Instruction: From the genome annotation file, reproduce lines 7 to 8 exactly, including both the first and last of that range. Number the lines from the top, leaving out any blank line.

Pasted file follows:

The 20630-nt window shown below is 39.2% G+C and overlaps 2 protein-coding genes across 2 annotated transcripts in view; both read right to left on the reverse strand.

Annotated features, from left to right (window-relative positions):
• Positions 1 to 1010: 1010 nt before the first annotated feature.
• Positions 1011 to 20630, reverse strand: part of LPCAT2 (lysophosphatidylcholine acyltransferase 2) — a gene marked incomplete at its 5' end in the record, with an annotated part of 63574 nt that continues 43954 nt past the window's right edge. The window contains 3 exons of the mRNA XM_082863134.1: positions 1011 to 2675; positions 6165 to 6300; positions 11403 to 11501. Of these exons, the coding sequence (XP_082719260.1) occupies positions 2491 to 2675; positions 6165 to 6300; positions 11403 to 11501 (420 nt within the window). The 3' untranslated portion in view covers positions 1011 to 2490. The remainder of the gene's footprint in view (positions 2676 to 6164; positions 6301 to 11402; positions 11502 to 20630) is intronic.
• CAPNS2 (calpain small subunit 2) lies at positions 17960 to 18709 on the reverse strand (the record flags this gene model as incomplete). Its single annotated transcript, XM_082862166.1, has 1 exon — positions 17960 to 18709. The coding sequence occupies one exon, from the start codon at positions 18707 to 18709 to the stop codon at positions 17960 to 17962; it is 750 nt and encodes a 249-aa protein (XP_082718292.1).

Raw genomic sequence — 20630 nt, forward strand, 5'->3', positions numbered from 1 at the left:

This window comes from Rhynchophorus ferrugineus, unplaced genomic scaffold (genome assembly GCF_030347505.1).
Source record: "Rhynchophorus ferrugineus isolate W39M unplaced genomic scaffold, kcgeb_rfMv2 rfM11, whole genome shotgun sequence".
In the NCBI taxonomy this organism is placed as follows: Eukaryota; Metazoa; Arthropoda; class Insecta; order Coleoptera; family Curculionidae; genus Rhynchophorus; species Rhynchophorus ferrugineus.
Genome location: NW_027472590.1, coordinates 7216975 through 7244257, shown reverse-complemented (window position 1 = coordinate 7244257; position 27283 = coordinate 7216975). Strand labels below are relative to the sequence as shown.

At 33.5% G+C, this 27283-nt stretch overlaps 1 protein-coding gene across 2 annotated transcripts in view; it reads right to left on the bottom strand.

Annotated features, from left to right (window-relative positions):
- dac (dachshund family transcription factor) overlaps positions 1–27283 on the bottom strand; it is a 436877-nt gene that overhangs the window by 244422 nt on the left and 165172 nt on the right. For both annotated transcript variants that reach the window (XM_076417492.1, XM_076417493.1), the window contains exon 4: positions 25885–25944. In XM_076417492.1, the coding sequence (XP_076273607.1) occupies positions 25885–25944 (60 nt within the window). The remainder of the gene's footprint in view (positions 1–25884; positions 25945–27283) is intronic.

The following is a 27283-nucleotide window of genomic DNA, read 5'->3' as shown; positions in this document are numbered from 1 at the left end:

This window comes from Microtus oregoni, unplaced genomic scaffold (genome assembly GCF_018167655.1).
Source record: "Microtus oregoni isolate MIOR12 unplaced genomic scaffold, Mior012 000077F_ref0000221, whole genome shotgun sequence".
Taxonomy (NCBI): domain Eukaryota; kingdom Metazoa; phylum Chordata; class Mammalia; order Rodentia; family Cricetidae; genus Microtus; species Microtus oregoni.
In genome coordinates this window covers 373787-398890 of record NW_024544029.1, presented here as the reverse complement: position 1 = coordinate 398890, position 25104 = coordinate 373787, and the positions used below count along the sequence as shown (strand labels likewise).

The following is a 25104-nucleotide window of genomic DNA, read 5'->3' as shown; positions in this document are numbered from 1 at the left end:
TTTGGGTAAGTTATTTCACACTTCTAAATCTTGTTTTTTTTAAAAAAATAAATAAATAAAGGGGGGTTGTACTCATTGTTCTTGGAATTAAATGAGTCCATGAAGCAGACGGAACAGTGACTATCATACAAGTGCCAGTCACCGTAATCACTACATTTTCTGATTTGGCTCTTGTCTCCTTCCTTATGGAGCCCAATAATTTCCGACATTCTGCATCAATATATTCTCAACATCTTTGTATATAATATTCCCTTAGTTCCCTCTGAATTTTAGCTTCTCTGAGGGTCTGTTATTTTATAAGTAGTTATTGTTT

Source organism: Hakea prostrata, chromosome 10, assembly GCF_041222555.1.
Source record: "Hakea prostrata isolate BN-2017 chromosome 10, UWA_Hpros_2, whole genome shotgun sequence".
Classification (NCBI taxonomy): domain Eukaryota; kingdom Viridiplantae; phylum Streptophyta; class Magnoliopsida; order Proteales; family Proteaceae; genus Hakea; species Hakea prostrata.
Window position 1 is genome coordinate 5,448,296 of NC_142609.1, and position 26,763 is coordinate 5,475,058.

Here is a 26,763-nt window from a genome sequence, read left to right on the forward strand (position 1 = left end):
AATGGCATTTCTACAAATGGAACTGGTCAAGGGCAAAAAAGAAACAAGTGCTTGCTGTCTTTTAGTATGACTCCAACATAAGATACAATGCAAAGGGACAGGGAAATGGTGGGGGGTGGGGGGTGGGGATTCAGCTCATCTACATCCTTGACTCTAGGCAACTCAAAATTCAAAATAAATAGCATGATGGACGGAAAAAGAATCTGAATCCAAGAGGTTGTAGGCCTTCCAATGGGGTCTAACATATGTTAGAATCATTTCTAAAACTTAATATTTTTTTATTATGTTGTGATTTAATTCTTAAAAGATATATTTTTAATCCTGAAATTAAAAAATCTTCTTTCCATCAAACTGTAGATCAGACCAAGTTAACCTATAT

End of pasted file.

This window comes from Rhynchophorus ferrugineus, unplaced genomic scaffold (genome assembly GCF_030347505.1).
Source record: "Rhynchophorus ferrugineus isolate W39M unplaced genomic scaffold, kcgeb_rfMv2 rfM11, whole genome shotgun sequence".